At one point or another, the vast majority of us have all played the “Simon Says” game. In this game, one person, Simon (or Susan, Chad, or whoever happens to be the leader), will say “Simon says” and tell all of the other players to do something, such as raise their left hand. The catch in this game is that if the leader tells the other players to do something without saying the words “Simon says” and the other players do it anyway, they’re out. I personally really enjoy playing Simon Says, but I thought it could even be more fun if you could play Simon Says with a bunch of LEDs…
Step 1: The Project Parts
So that’s exactly what I did.
Using a set of nine LEDs, two PmodBTNs (four user buttons on each), a single additional button, and a shift register, I was able to create Simon Says with it being just as fun as I was hoping it would be. Granted, the chipKIT uC32 I designed the game on always gets to be Simon and pressing buttons to make LEDs light up in the same pattern that the uC32 made them isn’t a super intensive cardio workout, but I’m okay with that.
Step 2: Setting Up the Circuit
To get the circuit set up the way we would like it to be, i.e. in a working state, we will need to do a little bit of wiring first. The connections that I will be listing are specific to the way that I designed my code; you are free to make your own connections if you so desire, although you will need to appropriately adjust the code (provided in a later step) to reflect these changes.
Let's start with the shift register.
There are four digital connections that we need to make: the serial input (SER), the register clock (RCLK), the serial clock (SRCLK), and the serial clear (SRCLR). Connect SER to digital pin 30, RCLK to pin 32, SRCLK to pin 34, and SRCLR to pin 36. Once we have those connections, we also need to provide a source of power to shift register as well as attaching the outputs to our set of LEDs.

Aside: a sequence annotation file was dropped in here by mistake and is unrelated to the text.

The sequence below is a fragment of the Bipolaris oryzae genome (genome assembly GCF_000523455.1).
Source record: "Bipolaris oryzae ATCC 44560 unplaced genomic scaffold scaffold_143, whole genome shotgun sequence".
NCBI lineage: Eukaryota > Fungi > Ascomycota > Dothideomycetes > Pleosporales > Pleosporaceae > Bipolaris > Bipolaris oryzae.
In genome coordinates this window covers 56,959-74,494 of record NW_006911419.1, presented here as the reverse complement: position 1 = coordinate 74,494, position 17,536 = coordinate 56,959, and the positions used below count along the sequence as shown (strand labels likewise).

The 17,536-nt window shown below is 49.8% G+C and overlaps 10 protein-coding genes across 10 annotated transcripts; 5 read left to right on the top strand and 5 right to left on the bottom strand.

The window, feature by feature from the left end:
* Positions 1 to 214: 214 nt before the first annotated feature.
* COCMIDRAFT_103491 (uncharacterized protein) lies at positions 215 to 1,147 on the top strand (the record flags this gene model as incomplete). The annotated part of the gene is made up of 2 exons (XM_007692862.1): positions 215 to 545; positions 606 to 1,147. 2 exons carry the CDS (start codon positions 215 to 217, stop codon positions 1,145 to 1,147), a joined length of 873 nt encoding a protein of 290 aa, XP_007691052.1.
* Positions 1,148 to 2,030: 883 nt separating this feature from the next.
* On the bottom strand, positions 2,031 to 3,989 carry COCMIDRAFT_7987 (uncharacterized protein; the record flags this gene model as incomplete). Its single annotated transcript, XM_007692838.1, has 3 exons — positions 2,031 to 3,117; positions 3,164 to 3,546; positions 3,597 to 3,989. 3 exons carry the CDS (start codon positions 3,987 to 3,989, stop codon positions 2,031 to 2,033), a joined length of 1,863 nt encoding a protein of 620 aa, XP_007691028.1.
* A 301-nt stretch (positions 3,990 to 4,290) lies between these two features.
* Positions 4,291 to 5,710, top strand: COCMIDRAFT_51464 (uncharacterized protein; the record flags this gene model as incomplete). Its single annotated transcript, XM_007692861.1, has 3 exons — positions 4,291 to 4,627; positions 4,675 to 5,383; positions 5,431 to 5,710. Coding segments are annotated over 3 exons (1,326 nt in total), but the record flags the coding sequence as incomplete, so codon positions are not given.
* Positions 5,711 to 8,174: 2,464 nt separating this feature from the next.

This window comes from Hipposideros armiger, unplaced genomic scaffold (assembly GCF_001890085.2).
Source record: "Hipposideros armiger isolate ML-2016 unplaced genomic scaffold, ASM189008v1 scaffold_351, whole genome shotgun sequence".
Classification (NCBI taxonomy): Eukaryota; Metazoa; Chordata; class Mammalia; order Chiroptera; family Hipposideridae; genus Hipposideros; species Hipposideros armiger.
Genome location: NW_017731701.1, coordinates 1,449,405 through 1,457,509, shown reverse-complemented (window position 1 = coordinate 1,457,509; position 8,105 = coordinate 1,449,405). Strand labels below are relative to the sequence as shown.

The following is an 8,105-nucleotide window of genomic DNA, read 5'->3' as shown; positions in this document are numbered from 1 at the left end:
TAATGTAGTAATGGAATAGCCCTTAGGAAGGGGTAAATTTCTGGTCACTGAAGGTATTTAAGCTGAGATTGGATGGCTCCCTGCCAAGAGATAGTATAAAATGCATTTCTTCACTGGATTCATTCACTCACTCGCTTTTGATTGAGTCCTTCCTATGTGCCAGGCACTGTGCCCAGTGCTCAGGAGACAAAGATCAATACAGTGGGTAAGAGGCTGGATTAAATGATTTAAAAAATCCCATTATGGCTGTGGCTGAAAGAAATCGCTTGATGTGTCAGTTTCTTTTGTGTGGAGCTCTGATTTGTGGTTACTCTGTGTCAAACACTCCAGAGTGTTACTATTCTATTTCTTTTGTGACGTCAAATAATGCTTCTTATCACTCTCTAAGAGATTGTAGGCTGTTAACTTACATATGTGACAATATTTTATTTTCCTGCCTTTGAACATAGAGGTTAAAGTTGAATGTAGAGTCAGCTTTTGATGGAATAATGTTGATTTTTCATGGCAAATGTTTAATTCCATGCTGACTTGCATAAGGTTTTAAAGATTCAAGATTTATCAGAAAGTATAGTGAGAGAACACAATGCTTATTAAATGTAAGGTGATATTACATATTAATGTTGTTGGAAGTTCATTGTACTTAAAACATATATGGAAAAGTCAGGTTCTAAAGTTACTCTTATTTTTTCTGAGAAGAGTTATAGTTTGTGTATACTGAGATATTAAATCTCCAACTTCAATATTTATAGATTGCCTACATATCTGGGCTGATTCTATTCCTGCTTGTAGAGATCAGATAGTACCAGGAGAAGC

To pin 16 on the shift register (the VCC next to the little notch on the shift register) we need to supply a positive power supply; I used a 3.3V source from my chipKIT uC32 since that was the most appropriate option I had to power my LEDs. I also supplied a ground source (0V) to pin 8 (GND) and pin 13 (OE) on the shift register. OE is tied to ground so that all of the output pins are continually enabled.
Once all of that is prepared, we can then wire up the 8 LEDs that will correspond to our 8 buttons (that we will wire up in a bit). Each of the LEDs will need their anode (the longer leg) connected to one of the outputs on the shift register (Qa through Qh) and the shorter leg (the cathode) connected to ground.
Then we need to hook the PmodBTN's to act as our 8 (conveniently) debounced buttons that we can use for the "echoing" portion of the Simon Says game. The four inputs on each of the PmodBTNs will be attached to digital pins 11 through 4 on the uC32. With the way I designed my code (you are free to re-arrange the code if you so desire) BTN0 through BTN3 on one of the PmodBTNs are attached from pins 4-7, respectively and control the green LEDs in the third photo. BTN0 through BTN3 on the second Pmod are attached to pins 8-11 respectively and control the red LEDs in the third photo.
Correspondingly, BTN3 on both Pmods control the leftmost LED in their set and BTN0 controls the rightmost LED in their set.
Our button that we will use to submit our final answer will have one side of the button (the left hand side in my case, as per the third photo) attached to the 3.3V line and the right hand side of the button pulled to ground via a small resistor (220 Ohms). On the side pulled to ground, a wire is also connecting that side to digital pin 26 as well as an LED spanning from that side of the button to ground. This way, when the final answer button is pressed, the LED will turn on and the microcontroller will receive a logic high signal indicating that the user has submitted their final answer.